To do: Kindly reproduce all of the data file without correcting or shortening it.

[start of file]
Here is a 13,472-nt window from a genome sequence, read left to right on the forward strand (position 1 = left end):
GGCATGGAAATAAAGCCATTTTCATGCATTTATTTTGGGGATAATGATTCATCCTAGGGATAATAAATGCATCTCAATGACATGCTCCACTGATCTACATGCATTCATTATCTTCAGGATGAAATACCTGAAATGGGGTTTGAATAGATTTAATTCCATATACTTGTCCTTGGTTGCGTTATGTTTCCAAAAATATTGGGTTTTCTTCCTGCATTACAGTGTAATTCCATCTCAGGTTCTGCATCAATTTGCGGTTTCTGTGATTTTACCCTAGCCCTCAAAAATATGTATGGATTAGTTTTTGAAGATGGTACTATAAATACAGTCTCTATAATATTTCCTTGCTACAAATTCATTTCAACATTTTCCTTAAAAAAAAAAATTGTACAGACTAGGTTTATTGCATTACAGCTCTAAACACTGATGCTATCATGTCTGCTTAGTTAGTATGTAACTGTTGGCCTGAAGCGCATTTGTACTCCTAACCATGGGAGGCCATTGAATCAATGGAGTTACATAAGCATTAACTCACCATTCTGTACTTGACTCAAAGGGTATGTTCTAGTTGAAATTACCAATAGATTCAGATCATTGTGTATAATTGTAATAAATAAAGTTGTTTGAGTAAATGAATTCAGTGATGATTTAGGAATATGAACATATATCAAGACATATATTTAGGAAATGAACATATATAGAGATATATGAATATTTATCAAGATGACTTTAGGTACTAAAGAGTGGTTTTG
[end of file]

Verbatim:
Here is a 13,472-nt window from a genome sequence, read left to right on the forward strand (position 1 = left end):
GGCATGGAAATAAAGCCATTTTCATGCATTTATTTTGGGGATAATGATTCATCCTAGGGATAATAAATGCATCTCAATGACATGCTCCACTGATCTACATGCATTCATTATCTTCAGGATGAAATACCTGAAATGGGGTTTGAATAGATTTAATTCCATATACTTGTCCTTGGTTGCGTTATGTTTCCAAAAATATTGGGTTTTCTTCCTGCATTACAGTGTAATTCCATCTCAGGTTCTGCATCAATTTGCGGTTTCTGTGATTTTACCCTAGCCCTCAAAAATATGTATGGATTAGTTTTTGAAGATGGTACTATAAATACAGTCTCTATAATATTTCCTTGCTACAAATTCATTTCAACATTTTCCTTAAAAAAAAAAATTGTACAGACTAGGTTTATTGCATTACAGCTCTAAACACTGATGCTATCATGTCTGCTTAGTTAGTATGTAACTGTTGGCCTGAAGCGCATTTGTACTCCTAACCATGGGAGGCCATTGAATCAATGGAGTTACATAAGCATTAACTCACCATTCTGTACTTGACTCAAAGGGTATGTTCTAGTTGAAATTACCAATAGATTCAGATCATTGTGTATAATTGTAATAAATAAAGTTGTTTGAGTAAATGAATTCAGTGATGATTTAGGAATATGAACATATATCAAGACATATATTTAGGAAATGAACATATATAGAGATATATGAATATTTATCAAGATGACTTTAGGTACTAAAGAGTGGTTTTG